The University of Southern California Aviation Safety and Security program within the Viterbi School of Engineering is offering a human factors in aviation maintenance class designed to provide knowledge and understanding of human factors in the realm of aviation safety focusing on the role of the aviation maintainer. The class will run from April 26 to April 29.
JDA Aviation Solutions (JDA) and Group & Wang Associates (G&W) of Washington, D.C., and Beijing have allied to help aviation companies improve safety and quality management and comply with the U.S. and PRC civil aviation regulations and certification requirements.
The FAA’s new order VS8000.367A–which aims to establish an SMS at the agency’s AVS (aviation safety) branch–defines the requirements for safety management systems (SMS) and is considered by the agency to be a comprehensive top-down resource for managing its risk programs. “The FAA is implementing an SMS to integrate the management of safety risk into business planning, operations and decision making to enhance safety for the flying public as well as strengthen the agency’s leadership role in the field,” said the order.
One provision of the Congressional FAA Modernization and Reform Act of 2012 required the FAA to develop a policy under which the requirements of the U.S. Occupational Safety and Health Administration could apply to cabin crewmembers. The FAA’s aviation safety regulations always take precedence, but OSHA might be able to enforce certain occupational safety and health standards currently not covered by FAA oversight.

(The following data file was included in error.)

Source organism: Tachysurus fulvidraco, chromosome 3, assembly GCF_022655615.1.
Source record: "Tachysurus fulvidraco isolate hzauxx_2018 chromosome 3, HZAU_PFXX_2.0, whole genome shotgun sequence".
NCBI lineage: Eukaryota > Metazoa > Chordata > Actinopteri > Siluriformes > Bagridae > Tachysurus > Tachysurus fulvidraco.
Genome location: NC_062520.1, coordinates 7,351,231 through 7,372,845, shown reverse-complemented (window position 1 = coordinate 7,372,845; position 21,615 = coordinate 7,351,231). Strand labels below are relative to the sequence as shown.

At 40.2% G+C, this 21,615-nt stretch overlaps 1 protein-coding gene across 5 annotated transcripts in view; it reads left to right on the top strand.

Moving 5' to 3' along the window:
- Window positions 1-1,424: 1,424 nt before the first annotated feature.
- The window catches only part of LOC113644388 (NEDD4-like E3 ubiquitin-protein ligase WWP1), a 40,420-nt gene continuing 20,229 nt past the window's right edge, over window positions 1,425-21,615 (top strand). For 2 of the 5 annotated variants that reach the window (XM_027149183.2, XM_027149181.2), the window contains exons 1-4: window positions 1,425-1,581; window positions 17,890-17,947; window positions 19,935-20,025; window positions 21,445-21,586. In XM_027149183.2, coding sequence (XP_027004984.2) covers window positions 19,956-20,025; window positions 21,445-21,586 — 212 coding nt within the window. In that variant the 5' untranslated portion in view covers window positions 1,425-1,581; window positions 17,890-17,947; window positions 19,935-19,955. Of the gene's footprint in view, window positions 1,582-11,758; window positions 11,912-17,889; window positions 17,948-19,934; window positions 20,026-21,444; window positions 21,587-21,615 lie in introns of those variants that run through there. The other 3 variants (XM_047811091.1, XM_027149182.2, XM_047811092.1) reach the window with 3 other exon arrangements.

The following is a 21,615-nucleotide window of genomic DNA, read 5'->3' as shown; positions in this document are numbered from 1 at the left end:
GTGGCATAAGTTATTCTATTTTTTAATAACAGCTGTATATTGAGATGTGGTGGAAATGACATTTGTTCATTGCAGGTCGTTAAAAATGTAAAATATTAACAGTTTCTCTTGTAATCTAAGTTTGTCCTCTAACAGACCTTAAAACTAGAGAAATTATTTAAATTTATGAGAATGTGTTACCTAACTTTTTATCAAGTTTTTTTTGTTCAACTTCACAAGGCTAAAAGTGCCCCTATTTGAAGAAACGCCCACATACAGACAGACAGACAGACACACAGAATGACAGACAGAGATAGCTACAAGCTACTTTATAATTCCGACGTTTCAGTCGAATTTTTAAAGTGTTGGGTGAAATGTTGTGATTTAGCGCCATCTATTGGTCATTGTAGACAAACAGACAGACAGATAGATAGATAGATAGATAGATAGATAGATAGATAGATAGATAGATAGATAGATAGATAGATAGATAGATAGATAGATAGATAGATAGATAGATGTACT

A government-industry aviation rulemaking committee (ARC) that addressed inconsistency in regulatory interpretations issued its final report to the FAA on Friday. It concludes that the agency’s Flight Standards Service (AFS) and Aircraft Certification Service (AIR) offices should review all guidance documents and interpretations to identify and cancel outdated material, and cross-reference material to the applicable rule.
Next year’s Heli-Expo show in Las Vegas (March 4-7, 2013) will include the Helicopter Association International’s (HAI) new safety education initiative called the Rotor Safety Challenge. The seminar series will offer 30 different safety topics designed to enhance safety in the rotorcraft industry worldwide. The 60-minute sessions–offered at no charge to attendees–will focus on four different safety tracks; flight operations, maintenance, safety culture and leadership and safety management.
Steve Buckner, a doctoral candidate at Northcentral University, is hoping you can help with research for his dissertation, titled “Examination of Safety Management Systems and Aviation Technologies in the Helicopter Emergency Medical Services Industry.” His anonymous survey examines the opinions and associations, if any, of air medical rotory- and fixed-wing pilots regarding their organization’s safety culture, the support of safety by management, and use of technology to enhance operational safety.
The FAA’s Inspector General this week begins an audit to review how well the agency is protecting its own Voluntary Disclosure Reporting Program (VDRP) against misuse.
Three Jet Aviation U.S. operations have met the requirements to establish, document, implement and continually improve their environmental, health and safety management systems in accordance with ISO 14001 and OHSAS 18001 standards. The locations that received the internationally recognized certifications are St. Louis; Teterboro, N.J.; and Boston/Bedford, Mass.
The Australian Civil Aviation Safety Authority (CASA) suspended the operations of Alligator Airways on May 3.